U to Z Words – Baby Sign Language Dictionary

Ugly Vacuum Wagon Xylophone Yard Zebra
Umbrella Vegetable Wait X-Ray Yell Zipper
Uncle Visit Wake Up Yellow Zoo
Under Vomit Walk Yes
Understand Wall Yogurt
Undress Want You’re Welcome
Unicorn Warm Yucky
Up Wash
Upstairs Wash Hands


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13 Responses to “U to Z Words – Baby Sign Language Dictionary”



    I’m wondering if you can add sign for “we”. I’m trying to teach my students to learn plural words and singular words.

    Thank you,


    ADMIN – Hi Natalie,

    If a sign is not available in our dictionary you can sponsor its creation for a nominal fee. Please feel free to contact me directly at [email protected]/.

  2. Stacie Stillion

    Is there a sign for USA or United States or anything to do with the olympics?

    ADMIN – Hi Stacie,

    The names of countries are finger-spelled.

  3. Jess

    Hello! Love the website. I am looking for emotion signs for my preschooler to deal with emotions and behavior.



    ADMIN -Hi Jess

    To sign complain or whine just make a letter C with your dominant hand and bring it to your chest.

    We have the following emotions among others


  4. Stefanie

    Hi, I’m looking for the words of foods that babies eat when first starting out.
    Green beans
    Sweet potatoes.

    ADMIN- Hi Stefanie,

    Thank you for the suggestion. We are hard at work adding new words and we have included some vegetables to the list.

  5. Jennifer Davidson

    I am trying to teach my daycare kids nursery rhymes in Sign Language, not every word but as much as possible. Looking for bare, bone, and cupboard.

  6. Kristin

    I love this site. As a pre-k teacher I am teaching sign language to my students and they love it. I was wondering if you had a sign for winter? Thank you for all the helpful videos!


    Hi Kristin,
    Many people just sign “cold” when they mean “winter.” That is okay as long as you can figure out the meaning from the context of the sentence. If there is any ambiguity (if it isn’t clear) as to the meaning, then you can use an initialized sign that uses “W” handshapes on the sign “cold.”

  7. Maria

    I need a sign for a weasel or a ferret. I haven’t found any by googling those. Thank you if you can help out!

    ADMIN – Hi Maria,

    Weasel or Ferret are normally spelled out. You may want to consider teaching your little one to do the sign for the letter F and bounce it on top of her left palm three times. This is not an official sign but one that is commonly used with babies of households with this type of family pet

  8. A Friend

    You need a sign for window!

    ADMIN – Hi Friend,

    We have added the window sign. Thanks for suggesting it.

  9. Missy

    I like your website and how easy to understand the signs your instructions are with a video and multiple pictures. Just curious though, you don’t have ‘You’re welcome’ on here and I’m big on manners and my daughter uses sign language for ‘please’ and ‘thank you’ (and we are trying to get her to do more signing) but then when she tells her big brother thank you he will tell her ‘you’re welcome’ but I want him to sign it to her.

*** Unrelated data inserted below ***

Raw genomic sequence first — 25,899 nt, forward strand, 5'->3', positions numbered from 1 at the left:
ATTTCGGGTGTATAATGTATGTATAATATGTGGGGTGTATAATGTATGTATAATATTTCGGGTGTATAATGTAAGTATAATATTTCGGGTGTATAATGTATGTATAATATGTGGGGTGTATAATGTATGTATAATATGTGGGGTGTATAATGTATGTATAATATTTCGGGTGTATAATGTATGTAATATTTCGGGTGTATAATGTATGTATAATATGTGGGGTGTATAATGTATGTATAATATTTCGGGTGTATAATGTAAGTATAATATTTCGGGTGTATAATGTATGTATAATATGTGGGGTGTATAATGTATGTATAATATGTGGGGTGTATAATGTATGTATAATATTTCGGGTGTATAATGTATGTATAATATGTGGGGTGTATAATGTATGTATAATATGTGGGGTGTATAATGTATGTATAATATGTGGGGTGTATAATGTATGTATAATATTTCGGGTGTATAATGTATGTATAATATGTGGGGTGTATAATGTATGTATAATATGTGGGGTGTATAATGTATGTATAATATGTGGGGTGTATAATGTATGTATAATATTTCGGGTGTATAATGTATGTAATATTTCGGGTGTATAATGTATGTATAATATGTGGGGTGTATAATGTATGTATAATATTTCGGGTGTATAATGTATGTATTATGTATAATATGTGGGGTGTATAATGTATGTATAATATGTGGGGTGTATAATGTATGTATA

I found it on another website but then a friend said she does a different sign for ‘you’re welcome’. I thought maybe they have a different sign for babies since they can’t do all the different finger type signs as easily…?! Just curious as to what you do for it. Let’s just say, I trust your opinion! ;)

    ADMIN – Hi Missy,

    Glad the site has been useful to you. We have added the ‘you’re welcome’ sign. There are lots of variations in sign language like all language. You can often have multiple signs for the same word, and regional variations too. We pick the easiest and most common sign where there are two or more options. That certainly doesn’t mean your friend is wrong.

    You are right that finger spelling is impractical for babies. Many words in ASL have no official sign, and are most correctly finger-signed. In the few cases this happens, we use commonly used unofficial-signs instead.

  10. Josh

    I am a stay at home dad and we have been working on sign language with my son Matthew. We have been teaching him basic signs and he has demonstrated significant progress. As we introduce new foods to his diet I had a question for you: Is it better to teach kids grouping concepts like “vegetable” and “fruit” or should I start with specific items like “apple” & “carrot”?

    I am unsure if babies can understand abstracts in grouping.

    ADMIN – Hi Josh,

    We usually start with specifics and then introduce the abstract a little later on. So start with specifics like orange, or banana, then once babies has the fundamentals you can start introducing grouping words like fruit.

    You would be suprised at babies power of abstraction and generalizing. They have a strong intuitive grasp of grouping and pick it up very quickly, sometimes even creating their own new groups.

  11. Angelica

    I love your website. I ordered a CD-ROM and flash cards on Sign Language, but your website has been much more helpful. I just wish I had found it before ordering the other stuff.

  12. Angela Lynch

    How do you sign zoo?

    ADMIN – Hi Anglea,

    We have added zoo to the dictionary. The sign looks like you are tracing the letter ‘z’, then making two ‘o’ letters with your fist.

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